In the first webinar in the 2023 Employee Ownership Explained webinar series, Graeme Nuttall OBE talked about best practice when it comes to the design and implementation of the Employee Ownership Trust (EOT).
The topic was ‘The employee ownership landscape and view of the future’. You can view the recording of the webinar here:
Graeme was very clear: EOT is a business model, not a mere tax scheme.
Graeme gave some background as to his enthusiasm for employee ownership and detailed the inspirational people and companies who set him on this path. He described the lead up to the statutory recognition of the trust model of employee ownership in the form of the EOT and expressed his surprise and delight that the model had taken off not just in the UK, but was now being adopted in countries across the world.
The Nuttall Review of 2012 identified some of the barriers to the wider adoption of employee ownership in the economy: mainly lack of awareness, perceptions of complexity and the lack of support from professional advisers. Graeme believes these barriers have largely been addressed, and was particularly impressed with how Scotland’s adviser community had embraced the EOT as a feasible option for business owners.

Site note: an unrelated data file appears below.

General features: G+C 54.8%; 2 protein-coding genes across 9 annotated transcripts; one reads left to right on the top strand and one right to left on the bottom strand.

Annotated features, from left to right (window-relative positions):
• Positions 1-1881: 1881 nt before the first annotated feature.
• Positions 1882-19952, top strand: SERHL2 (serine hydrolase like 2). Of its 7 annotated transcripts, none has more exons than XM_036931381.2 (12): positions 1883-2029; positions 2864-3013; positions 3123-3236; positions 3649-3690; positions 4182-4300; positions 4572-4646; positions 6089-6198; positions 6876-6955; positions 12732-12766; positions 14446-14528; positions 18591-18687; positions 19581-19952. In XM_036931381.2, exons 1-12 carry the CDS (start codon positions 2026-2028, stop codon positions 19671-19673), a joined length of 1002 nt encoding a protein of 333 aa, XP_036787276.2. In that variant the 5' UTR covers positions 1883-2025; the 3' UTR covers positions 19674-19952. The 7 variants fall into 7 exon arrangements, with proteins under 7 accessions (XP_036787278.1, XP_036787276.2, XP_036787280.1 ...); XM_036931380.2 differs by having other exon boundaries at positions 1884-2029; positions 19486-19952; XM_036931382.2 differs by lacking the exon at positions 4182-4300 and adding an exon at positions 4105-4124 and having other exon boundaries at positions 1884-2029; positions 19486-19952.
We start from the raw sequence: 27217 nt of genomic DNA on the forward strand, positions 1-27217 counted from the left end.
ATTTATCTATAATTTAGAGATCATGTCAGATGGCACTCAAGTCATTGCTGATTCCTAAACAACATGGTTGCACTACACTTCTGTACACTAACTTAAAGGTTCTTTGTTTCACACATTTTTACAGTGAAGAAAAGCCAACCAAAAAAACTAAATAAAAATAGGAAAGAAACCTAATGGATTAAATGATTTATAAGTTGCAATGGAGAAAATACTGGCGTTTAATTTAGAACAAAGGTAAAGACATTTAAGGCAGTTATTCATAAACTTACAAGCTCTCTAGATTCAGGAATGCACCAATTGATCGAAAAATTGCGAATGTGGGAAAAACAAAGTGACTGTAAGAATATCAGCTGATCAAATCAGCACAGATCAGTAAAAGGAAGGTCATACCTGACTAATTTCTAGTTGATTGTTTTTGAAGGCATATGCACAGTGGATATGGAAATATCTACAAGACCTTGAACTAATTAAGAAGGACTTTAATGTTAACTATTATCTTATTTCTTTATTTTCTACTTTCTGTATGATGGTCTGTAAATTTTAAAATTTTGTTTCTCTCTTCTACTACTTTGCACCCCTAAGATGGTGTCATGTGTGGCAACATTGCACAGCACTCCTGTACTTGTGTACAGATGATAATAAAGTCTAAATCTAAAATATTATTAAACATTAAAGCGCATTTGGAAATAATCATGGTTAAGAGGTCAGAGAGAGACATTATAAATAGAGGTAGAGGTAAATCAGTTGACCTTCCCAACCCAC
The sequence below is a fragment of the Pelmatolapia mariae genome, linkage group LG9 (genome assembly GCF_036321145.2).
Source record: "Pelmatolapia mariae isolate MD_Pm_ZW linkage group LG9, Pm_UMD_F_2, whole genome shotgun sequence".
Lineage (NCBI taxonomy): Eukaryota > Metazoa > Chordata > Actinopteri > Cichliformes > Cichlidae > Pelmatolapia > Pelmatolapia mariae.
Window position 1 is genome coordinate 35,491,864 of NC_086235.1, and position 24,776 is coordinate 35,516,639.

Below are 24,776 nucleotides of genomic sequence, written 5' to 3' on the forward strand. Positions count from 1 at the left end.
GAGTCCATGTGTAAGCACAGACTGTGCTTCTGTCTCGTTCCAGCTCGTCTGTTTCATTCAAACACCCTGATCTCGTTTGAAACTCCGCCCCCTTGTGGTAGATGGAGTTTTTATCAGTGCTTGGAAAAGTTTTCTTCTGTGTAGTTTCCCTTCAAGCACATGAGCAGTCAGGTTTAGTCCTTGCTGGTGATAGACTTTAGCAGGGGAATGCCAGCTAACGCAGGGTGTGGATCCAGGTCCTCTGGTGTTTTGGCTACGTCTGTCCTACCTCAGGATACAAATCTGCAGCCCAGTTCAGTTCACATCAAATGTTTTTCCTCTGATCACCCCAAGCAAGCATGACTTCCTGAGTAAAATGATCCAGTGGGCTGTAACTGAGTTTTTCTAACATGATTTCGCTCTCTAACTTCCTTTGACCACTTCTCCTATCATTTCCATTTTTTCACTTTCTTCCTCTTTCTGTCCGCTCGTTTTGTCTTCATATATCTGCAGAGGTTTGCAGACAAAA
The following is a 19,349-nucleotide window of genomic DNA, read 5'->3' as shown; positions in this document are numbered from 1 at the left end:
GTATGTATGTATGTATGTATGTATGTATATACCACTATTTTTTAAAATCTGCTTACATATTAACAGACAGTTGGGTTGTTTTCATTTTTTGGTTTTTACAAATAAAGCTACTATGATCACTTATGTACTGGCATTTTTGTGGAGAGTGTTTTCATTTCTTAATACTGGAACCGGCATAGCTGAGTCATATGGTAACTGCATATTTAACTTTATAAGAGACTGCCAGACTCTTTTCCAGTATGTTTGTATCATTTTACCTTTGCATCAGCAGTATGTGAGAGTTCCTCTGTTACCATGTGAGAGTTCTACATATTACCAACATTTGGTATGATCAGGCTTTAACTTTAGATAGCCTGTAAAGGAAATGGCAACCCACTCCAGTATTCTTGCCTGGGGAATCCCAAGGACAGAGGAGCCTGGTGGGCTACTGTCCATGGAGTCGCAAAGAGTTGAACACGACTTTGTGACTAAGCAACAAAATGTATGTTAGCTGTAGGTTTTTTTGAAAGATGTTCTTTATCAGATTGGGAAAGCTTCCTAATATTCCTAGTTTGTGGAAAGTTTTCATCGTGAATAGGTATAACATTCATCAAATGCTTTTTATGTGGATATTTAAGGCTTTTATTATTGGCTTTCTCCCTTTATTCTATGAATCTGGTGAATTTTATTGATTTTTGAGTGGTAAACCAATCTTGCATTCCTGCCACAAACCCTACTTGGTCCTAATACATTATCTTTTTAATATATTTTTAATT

In Graeme’s view, the EOT provides a framework for a transaction. It is for the advisers to shape that framework to meet the needs of the company, balancing the requirements of the selling shareholders and the business with the aspirations of the employees. In the main it works well; to date there have been no obvious examples of abuse.